The recent manufacturing boom has allowed British businesses to grow, with a favourable export market giving many a chance to launch onto the international platform. However, for a number of SMEs, their growth is being hindered by their inability to accurately judge a customer’s financial position.
According to a report by data company Experian, 76 per cent of SMEs have lost money when a purchaser’s firm collapsed over the past five years. This amounts to a total of £10,000 per company lost since 2008 – money desperately needed to establish a secure financial base in the current economic climate.
Experian managing director, Ade Potts, believes that SMEs must regularly check the credit ratings of their customers and suppliers in order to cushion themselves from financial issues affecting these firms.
He says; “Although over half of SME owners said that they did check their customers’ and suppliers’ credit ratings once a year, this is not often enough to identify potential problems.
“The rate of deterioration is far quicker for companies in today’s climate, so the sooner you can spot the signs of financial stress, the sooner you can react.”
Worryingly, the report also revealed that 34 per cent of respondents only began to monitor the credit reports of suppliers after a financial toll had been taken. Although many of the larger firms in the UK, such as Jaguar Land Rover for example, set up programmes to assist their smaller suppliers financially during the recession, this is not always possible for an SME which has financial concerns of its own – should their main supplier go bust, this can often lead to a “domino effect” in which their own business is placed at risk of failure.
Small firms suffered particularly during the recession, as many did not have the capital behind them to compensate for a sudden dropped order or failed payment. KPMG partner Richard Fleming advises all small firms to protect themselves against customer insolvency by taking out trade-covered insurance in order to remain financially secure.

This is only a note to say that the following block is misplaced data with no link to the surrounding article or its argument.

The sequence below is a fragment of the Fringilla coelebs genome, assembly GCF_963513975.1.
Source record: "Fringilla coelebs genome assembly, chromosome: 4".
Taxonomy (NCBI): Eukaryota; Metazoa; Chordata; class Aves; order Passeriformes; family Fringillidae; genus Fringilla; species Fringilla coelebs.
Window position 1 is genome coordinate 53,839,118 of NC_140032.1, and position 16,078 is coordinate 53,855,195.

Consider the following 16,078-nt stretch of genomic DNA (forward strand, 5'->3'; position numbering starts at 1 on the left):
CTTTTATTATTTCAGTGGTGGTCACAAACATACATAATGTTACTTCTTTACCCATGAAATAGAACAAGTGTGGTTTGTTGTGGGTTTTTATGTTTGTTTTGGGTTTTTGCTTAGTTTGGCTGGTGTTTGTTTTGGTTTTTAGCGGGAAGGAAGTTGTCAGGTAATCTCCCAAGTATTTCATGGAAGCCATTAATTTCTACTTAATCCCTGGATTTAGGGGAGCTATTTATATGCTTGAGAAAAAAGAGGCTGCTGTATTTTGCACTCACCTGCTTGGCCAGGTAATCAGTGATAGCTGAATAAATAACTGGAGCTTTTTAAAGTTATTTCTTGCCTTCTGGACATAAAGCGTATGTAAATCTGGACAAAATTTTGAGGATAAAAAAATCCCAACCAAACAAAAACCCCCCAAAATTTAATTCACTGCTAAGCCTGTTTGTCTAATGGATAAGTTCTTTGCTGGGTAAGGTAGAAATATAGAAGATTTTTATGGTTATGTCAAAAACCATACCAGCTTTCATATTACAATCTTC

He says; “SMEs have a big dependency on a small number of customers.
“Unlike large companies, they don’t have the balance sheet or reserves to withstand the shock.
“SMEs find it hard to say no but, coming out of recession, cannot necessarily deal with the demand for big orders which the business often cannot finance.”
There are several ways, along with trade insurance, in which businesses can minimise the risk of customer insolvency. The most effective method is to build and maintain a close working relationship with customers and suppliers, so the early warning signs of financial hardship are easy to spot.
However, it is also always advised that businesses make building up capital their major concern. With a solid financial base, failed payments are certainly a nuisance – but, fortunately, do not necessarily predicate the failure of an SME.
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